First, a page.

Thursday, February 16, 2012

Feelings are Fine

Michael Hall PhD

Brooklyn, New York
Sunday February 19, 2012

Binghamton, NY
Sunday March 4, 2012

Feelings are Fine

For those on a serious spiritual path, there is often confusion about the best way to handle the arising of emotional states. Potentially disruptive emotional reactions are common experiences for those who are seriously pursuing a spiritual path. This fact seems reasonable when we remember that the path of awakening involves becoming fully aware of automatic, conditioned reactions. A primary purpose of conditioning is to allow us to be emotionally and physically numb to our self, and thereby more comfortable with inauthentic behaviors in ourselves and others. As our ability to see and know what is real progressively expands, this protective numbing wears away, leaving us less buffered, more open, less defended. The more we are able to recognize and embrace what is real, the more intimate we become with all that is. This increased openness to all experience, which could also be called ‘presence’, is wonderful and is an aspect of what we are seeking.
 However, as conditioned reactions and their attendant numbing diminish, emotional and physical ‘side effects’ may well emerge as an inevitable part of this process. What is the most effective way to ‘manage’ such reactions? Spiritual practices may be helpful in containing such reactions, yet may also become powerful defenses in themselves. At times spiritual practices and even glimpses of awakening may even be used to avoid emotional pain and suffering. “Spiritual bypassing” is a term that has been used to describe “the use of spiritual practices and beliefs to avoid dealing with our painful feelings, unresolved wounds, and developmental needs.” (see below for a fuller description).
Anger, resentment, jealousy, contempt, desire, aversion, and so forth are normal aspects of the human experience, yet these and other negative feelings are sometimes hard to reconcile with Buddhist, Christian and Advaita teachings on compassion and forgiveness. We are encouraged to not judge others; yet brief experiences with self observation of ongoing mental content reveal an unending stream of judgments of self and others. In this workshop we will focus on the importance of becoming aware of and radically accepting all of our experience, exactly as it is, without judgment, suppression, denial or avoidance. Negative thoughts and feelings arise spontaneously. These experiences are a normal part of the functioning of the conditioned mind. As such they are not particularly important. We tend to give far too much importance to all of our thoughts, beliefs, and feelings. Learning to observe these inner experiences with tolerance, acceptance, mild curiosity, and lack of judgment is a necessary first step to releasing their grip on us.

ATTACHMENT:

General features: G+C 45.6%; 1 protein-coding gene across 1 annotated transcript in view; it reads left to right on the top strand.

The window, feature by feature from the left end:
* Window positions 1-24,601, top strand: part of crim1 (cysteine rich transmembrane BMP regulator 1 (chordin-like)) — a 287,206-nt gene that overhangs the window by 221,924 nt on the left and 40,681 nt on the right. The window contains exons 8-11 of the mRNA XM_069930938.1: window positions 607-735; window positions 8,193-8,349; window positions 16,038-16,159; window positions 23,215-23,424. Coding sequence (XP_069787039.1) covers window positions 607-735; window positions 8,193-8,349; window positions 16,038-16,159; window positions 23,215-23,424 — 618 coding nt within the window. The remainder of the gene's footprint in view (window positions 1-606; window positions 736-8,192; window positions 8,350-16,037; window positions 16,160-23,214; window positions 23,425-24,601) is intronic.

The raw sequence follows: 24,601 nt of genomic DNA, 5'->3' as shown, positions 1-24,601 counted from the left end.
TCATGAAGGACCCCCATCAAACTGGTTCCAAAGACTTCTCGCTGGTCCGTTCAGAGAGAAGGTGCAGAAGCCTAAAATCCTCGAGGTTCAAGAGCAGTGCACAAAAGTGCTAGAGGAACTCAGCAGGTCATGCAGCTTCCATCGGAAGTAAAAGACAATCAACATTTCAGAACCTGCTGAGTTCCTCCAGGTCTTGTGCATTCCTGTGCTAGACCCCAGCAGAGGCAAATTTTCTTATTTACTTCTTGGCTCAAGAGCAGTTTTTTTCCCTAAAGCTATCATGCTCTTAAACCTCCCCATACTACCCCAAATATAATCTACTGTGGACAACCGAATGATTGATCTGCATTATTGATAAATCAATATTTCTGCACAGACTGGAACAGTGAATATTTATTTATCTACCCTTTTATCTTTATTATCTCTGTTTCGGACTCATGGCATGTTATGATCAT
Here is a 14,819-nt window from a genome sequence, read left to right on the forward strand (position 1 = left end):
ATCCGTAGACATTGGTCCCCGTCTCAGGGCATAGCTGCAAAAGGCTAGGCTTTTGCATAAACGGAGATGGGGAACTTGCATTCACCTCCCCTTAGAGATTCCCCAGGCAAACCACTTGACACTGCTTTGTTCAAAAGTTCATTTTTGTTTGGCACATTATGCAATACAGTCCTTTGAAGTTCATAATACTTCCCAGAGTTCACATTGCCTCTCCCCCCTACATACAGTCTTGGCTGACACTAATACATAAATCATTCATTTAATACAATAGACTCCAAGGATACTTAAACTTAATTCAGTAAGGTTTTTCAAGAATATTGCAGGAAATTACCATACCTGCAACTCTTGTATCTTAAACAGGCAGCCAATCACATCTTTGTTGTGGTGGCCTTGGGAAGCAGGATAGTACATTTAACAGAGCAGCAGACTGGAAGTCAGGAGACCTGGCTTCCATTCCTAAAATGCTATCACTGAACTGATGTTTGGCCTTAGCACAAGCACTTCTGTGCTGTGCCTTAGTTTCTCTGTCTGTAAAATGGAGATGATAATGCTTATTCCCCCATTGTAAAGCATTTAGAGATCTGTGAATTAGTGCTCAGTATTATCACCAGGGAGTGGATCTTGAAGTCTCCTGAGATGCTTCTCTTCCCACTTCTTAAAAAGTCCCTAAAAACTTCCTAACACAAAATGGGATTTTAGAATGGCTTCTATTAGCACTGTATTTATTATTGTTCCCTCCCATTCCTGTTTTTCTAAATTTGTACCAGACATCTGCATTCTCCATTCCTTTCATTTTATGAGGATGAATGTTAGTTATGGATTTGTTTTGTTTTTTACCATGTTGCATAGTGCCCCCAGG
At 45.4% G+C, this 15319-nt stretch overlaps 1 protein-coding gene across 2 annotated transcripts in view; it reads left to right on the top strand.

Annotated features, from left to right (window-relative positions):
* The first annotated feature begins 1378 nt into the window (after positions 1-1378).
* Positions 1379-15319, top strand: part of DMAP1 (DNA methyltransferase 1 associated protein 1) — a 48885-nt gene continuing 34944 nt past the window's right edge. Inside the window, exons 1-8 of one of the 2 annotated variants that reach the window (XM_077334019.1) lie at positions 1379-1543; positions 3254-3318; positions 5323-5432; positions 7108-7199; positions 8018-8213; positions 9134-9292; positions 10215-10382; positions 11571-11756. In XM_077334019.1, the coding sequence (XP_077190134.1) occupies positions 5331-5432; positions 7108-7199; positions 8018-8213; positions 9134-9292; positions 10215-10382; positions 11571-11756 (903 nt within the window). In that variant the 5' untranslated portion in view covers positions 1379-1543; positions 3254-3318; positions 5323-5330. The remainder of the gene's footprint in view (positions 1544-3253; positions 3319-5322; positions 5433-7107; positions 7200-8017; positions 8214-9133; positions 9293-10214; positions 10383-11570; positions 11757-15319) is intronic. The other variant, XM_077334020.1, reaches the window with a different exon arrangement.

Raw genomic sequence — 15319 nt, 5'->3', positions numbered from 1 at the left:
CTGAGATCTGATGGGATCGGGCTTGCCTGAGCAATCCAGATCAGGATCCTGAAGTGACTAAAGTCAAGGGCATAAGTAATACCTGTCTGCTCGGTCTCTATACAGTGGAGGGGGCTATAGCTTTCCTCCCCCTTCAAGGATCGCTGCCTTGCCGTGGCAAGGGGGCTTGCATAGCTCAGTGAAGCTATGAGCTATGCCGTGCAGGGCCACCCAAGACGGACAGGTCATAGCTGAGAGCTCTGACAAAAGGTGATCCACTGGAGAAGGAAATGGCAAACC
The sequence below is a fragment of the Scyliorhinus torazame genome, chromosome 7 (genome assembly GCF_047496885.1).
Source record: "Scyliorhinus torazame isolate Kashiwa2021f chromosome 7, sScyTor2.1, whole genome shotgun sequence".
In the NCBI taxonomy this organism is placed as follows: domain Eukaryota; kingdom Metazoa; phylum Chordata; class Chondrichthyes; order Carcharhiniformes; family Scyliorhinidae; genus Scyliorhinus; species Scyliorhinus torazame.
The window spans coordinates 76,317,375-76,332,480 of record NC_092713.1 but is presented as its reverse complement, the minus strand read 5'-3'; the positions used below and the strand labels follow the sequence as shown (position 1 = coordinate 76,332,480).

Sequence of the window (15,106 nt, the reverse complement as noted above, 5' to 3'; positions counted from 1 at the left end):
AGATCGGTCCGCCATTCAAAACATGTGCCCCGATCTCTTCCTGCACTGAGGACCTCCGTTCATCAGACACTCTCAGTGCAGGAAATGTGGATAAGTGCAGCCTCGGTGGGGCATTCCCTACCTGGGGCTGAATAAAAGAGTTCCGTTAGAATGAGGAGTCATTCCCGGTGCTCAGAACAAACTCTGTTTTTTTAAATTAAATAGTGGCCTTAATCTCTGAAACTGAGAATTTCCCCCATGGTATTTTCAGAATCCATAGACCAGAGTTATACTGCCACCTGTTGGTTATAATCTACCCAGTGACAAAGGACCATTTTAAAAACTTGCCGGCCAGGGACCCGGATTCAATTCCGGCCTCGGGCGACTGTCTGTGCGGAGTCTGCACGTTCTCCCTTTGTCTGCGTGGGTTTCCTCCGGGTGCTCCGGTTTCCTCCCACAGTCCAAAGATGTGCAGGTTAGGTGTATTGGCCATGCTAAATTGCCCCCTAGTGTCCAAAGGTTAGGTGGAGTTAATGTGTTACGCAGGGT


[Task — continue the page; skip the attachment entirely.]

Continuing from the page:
Once these experiences are brought into full awareness, much of the energy that fuels them is dissipated naturally, without any extra effort on our part. ‘Seeing things directly, as they are’ is often all that is needed. This practice of recognizing and embracing our experience fully, exactly as it is, will be our primary focus. Often this willingness to see and accept what is real is all that is required to dissipate obstructions. Particularly sticky, deeply ingrained patterns of belief and conditioned reactions may require some kind of more direct and formal intervention. We will also discuss options available to help loosen ingrained blind spots and obstructions.

The following is excerpted from Spiritual Bypassing: When Spirituality
Disconnects Us from What Really Matters, by Robert Augustus Masters,
available from North Atlantic Books (2010).
Avoidance in Holy Drag: An Introduction to Spiritual Bypassing  
Spiritual bypassing, a term first coined by psychologist John Welwood in
1984, is the use of spiritual practices and beliefs to avoid dealing with our
painful feelings, unresolved wounds, and developmental needs. It is much more
common than we might think and, in fact, is so pervasive as to go largely
unnoticed, except in its more obvious extremes.

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